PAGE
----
Me: *to [Lady #1]* “No, it’s okay Mrs. [Lady #1].” *to [Lady #2]* “Ma’am, even if I was free to help you, which, unfortunately, I am not, the jewelers would need at least an hour to properly clean that many rings, check the prongs for diamond security, and then replate the rhodium coating.”

([Lady #2] makes a growl-like sound and stomps across the store. I see her talking to my manager and pointing at me.)

Lady #1: “Oh, my… I hope you won’t be in trouble, [My Name].”

Me: “Don’t worry; my manager will help her.”

(I’m finishing up [Lady #1]’s order request. Right around the same time, I see [Lady #2] stomp out of the store, get into the back of an expensive car, and drive away. [Lady #1] is so appreciative that we’ll be able to help her create a keepsake to remember her husband by, and I make sure we’ve got everything she needs before walking her out of the store. On my way back to my counter, the manager pulls me aside.)

Manager: “I just want you to know that you did the right thing. Mrs. [Lady #1] is a good customer and her husband bought gifts for her from us for years.”

Me: “Thank you. What was the emergency with that other woman?”

Manager: “You didn’t recognize her?”

Me: “No… Was I supposed to?”

Manager: *laughs* “That was [Large Tech Company CEO]’s wife. She refuses to make appointments to have her work done.”

Me: “So, she expected me to drop my appointment with a sweet, eighty-year-old lady and help her, instead?”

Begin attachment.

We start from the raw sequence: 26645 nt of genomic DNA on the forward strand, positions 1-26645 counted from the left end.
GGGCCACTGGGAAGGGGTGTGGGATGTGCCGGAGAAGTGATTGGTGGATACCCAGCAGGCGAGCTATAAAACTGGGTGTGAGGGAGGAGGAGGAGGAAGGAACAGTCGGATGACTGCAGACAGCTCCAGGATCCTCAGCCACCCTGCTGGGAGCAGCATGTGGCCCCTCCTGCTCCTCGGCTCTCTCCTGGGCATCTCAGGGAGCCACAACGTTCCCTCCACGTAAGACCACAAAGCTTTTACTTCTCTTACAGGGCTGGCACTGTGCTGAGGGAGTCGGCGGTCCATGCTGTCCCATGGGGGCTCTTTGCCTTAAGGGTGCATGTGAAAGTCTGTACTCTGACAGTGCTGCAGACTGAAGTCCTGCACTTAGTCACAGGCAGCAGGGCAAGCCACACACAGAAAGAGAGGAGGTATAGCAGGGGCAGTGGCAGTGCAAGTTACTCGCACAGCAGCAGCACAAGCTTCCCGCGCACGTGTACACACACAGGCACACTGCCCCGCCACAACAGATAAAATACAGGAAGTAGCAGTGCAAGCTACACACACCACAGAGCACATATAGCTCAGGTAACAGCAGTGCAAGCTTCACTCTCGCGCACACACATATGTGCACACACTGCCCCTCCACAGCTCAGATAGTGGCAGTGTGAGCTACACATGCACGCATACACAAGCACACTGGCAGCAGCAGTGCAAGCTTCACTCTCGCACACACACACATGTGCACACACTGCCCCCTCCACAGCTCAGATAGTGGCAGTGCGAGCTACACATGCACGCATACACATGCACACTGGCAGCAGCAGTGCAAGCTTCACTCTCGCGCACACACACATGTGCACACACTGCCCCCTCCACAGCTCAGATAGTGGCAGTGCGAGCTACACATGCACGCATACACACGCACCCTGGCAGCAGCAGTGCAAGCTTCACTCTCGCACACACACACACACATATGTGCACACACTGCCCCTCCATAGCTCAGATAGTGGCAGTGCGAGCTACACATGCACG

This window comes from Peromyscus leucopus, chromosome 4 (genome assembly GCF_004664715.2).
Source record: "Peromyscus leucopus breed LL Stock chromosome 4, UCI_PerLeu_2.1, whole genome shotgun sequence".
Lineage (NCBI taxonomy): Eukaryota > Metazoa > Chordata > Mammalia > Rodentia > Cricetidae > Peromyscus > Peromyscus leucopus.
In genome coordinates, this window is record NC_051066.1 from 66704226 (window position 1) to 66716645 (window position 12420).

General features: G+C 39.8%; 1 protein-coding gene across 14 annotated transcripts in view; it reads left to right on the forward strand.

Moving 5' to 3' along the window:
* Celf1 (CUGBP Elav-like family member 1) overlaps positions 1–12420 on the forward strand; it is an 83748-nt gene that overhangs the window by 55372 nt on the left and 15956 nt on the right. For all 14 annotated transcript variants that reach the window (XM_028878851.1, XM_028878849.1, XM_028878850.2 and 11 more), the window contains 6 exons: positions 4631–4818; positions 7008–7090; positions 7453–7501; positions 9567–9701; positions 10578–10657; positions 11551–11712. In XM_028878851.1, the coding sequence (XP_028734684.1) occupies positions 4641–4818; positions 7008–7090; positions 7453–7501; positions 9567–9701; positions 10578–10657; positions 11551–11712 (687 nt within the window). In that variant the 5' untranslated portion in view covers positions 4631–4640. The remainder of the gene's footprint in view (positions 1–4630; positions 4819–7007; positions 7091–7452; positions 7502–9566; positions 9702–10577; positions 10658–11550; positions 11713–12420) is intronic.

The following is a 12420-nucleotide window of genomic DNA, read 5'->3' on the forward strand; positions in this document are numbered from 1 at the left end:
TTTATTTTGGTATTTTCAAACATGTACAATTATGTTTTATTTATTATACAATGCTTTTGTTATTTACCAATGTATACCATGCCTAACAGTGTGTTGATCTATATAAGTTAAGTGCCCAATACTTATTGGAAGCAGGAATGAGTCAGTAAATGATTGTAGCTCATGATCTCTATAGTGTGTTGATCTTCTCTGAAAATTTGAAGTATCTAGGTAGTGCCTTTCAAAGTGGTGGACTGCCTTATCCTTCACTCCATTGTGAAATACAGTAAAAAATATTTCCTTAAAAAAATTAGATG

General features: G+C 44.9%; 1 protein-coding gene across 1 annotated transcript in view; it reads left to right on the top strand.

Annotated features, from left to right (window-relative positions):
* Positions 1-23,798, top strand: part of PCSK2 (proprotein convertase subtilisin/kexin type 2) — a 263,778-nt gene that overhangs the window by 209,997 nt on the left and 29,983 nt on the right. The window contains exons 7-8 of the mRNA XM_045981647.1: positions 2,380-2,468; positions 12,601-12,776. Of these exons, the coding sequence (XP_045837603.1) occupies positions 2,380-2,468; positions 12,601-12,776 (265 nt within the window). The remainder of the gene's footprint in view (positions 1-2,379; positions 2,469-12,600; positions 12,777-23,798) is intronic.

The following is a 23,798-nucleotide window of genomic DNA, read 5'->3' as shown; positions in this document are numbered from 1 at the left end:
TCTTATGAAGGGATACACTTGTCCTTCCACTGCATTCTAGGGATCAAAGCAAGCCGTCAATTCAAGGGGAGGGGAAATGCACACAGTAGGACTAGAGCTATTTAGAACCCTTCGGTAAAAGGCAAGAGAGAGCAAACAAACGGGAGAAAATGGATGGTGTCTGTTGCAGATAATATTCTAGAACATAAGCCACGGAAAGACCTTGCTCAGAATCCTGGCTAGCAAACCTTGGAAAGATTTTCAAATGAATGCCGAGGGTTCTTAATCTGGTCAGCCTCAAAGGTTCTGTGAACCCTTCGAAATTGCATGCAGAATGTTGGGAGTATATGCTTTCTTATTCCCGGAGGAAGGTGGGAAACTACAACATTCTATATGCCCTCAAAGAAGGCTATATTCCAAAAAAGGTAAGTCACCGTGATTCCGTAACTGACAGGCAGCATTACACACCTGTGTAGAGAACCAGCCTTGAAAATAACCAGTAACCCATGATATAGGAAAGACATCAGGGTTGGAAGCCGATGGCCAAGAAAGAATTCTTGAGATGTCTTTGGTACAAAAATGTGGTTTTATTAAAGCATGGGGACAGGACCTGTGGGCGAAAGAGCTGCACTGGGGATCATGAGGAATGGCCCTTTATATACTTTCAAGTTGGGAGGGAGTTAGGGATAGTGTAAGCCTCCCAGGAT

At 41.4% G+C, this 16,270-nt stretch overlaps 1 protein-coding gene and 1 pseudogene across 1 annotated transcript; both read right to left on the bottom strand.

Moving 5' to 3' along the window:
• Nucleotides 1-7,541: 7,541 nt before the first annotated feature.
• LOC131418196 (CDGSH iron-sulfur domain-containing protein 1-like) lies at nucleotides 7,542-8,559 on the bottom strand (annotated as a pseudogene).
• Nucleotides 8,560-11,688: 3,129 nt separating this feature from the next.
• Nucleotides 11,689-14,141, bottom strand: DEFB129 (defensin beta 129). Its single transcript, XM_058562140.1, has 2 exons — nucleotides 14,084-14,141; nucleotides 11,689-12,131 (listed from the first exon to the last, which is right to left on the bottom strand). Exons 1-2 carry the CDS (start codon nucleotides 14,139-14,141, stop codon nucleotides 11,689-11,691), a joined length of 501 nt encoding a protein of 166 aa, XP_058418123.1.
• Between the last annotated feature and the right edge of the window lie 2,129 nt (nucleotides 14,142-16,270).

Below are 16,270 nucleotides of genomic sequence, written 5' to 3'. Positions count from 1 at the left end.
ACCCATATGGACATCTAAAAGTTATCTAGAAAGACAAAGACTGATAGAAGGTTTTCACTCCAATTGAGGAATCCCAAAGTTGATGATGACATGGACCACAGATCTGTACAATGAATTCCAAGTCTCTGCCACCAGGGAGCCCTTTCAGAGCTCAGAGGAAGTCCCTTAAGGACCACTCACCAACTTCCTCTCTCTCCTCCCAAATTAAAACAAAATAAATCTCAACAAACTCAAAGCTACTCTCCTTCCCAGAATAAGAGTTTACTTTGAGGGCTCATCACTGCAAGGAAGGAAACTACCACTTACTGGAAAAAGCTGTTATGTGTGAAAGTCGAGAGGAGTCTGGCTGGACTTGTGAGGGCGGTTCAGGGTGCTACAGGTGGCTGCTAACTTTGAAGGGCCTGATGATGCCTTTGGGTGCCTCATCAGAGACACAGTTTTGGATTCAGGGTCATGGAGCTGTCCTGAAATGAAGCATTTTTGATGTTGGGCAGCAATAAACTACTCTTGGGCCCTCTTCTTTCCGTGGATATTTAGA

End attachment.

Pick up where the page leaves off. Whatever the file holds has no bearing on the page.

Manager: *sighs* “Yes. Usually, I try to grab her as soon as she comes in, but I missed her this time.”

Me: “Well, at least I know to look out for her now.”

(From then on, Mrs. [Lady #2] refused to work with anyone but the manager, which was fine with me. [Lady #1]’s necklace turned out perfectly; she even hugged me and cried a little when she picked it up. That, of course, made me cry, too! She still comes in every once in a while to have her necklace cleaned, and says people always ask her about her necklace.)

The Customer Is Not Always Copyright, Part 4

, , , , , , | Right | April 19, 2019

(I am walking across the floor when an elderly man approaches me, holding a photo. He is very gruff throughout the entire interaction; I am very chipper, as that is my permanent state of being while at work.)

Customer: “Can you help me?”

Me: “I certainly can. What do you need?”

Customer: “I need to copy this picture.”

(I can see this picture was taken by a professional and has their copyright on it. I know that we can copy these pictures only if it’s been 70 years since the photographer’s death, but this picture is not that old.)

Me: “I see. When was it taken?”